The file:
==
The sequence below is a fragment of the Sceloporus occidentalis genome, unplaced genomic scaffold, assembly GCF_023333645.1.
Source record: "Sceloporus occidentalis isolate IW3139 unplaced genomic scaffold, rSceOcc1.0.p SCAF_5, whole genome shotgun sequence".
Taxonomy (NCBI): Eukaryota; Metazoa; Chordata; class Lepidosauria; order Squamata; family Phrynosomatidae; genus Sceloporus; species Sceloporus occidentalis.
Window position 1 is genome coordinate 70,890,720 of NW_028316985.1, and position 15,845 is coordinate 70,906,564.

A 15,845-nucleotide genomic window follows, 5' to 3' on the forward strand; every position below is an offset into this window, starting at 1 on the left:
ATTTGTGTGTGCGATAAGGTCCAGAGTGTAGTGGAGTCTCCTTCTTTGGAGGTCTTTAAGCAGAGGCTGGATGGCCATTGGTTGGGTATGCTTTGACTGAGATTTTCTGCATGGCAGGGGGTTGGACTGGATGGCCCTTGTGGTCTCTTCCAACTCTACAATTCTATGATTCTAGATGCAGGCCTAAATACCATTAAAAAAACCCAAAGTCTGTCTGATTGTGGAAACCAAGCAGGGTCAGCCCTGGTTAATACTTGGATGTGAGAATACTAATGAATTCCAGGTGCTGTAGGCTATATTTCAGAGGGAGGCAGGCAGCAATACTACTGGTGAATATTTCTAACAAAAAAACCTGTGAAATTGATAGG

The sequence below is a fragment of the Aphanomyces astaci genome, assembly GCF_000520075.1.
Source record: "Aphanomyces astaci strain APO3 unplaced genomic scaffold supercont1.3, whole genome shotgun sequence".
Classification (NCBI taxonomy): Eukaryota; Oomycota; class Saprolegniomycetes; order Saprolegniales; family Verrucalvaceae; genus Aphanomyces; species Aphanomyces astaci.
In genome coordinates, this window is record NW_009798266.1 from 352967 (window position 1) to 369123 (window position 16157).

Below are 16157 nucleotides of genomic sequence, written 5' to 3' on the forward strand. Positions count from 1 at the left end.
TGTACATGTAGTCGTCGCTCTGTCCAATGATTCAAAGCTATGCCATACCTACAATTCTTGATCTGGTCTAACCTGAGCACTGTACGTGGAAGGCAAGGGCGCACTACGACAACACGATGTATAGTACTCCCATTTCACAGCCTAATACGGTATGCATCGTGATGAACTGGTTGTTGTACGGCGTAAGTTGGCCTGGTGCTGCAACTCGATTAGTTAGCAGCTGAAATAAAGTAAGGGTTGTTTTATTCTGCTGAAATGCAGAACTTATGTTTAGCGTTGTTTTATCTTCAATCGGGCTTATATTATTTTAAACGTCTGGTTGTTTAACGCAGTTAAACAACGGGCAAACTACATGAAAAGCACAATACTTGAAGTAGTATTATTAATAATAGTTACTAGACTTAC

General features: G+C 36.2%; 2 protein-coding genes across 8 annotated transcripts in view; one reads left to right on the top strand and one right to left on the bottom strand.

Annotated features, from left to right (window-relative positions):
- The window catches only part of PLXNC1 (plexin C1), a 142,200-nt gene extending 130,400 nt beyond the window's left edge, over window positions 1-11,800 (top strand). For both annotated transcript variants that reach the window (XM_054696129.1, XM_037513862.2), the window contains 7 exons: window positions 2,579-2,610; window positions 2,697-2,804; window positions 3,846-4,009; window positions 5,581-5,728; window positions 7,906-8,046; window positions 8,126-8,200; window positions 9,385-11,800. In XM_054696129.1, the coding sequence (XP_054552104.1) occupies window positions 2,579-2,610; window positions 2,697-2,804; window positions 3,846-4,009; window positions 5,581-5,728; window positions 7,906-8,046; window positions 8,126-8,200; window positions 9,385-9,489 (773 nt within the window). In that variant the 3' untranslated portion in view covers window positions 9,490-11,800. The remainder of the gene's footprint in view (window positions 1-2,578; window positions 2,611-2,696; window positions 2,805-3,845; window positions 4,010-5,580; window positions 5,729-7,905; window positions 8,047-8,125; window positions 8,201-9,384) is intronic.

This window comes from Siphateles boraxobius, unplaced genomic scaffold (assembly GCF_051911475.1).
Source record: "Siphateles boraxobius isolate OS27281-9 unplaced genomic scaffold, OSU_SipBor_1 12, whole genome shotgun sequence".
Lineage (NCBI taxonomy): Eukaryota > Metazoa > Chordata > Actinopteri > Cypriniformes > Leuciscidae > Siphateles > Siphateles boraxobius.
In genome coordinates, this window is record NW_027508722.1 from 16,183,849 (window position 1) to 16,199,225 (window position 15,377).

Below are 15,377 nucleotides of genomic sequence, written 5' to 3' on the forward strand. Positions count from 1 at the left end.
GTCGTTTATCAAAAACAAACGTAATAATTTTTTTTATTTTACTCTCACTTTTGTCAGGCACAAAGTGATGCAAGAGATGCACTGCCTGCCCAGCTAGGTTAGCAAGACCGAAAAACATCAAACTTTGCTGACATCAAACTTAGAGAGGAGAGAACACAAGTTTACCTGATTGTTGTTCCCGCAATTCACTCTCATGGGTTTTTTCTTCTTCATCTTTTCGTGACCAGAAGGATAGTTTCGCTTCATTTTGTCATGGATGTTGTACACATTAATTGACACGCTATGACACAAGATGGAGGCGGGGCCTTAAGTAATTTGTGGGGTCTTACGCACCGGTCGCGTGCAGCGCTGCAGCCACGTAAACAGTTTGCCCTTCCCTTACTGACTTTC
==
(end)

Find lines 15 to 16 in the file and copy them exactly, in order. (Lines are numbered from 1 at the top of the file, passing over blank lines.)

- The window catches only part of PLXNC1 (plexin C1), a 142,200-nt gene extending 130,400 nt beyond the window's left edge, over window positions 1-11,800 (top strand). For both annotated transcript variants that reach the window (XM_054696129.1, XM_037513862.2), the window contains 7 exons: window positions 2,579-2,610; window positions 2,697-2,804; window positions 3,846-4,009; window positions 5,581-5,728; window positions 7,906-8,046; window positions 8,126-8,200; window positions 9,385-11,800. In XM_054696129.1, the coding sequence (XP_054552104.1) occupies window positions 2,579-2,610; window positions 2,697-2,804; window positions 3,846-4,009; window positions 5,581-5,728; window positions 7,906-8,046; window positions 8,126-8,200; window positions 9,385-9,489 (773 nt within the window). In that variant the 3' untranslated portion in view covers window positions 9,490-11,800. The remainder of the gene's footprint in view (window positions 1-2,578; window positions 2,611-2,696; window positions 2,805-3,845; window positions 4,010-5,580; window positions 5,729-7,905; window positions 8,047-8,125; window positions 8,201-9,384) is intronic.

This window comes from Siphateles boraxobius, unplaced genomic scaffold (assembly GCF_051911475.1).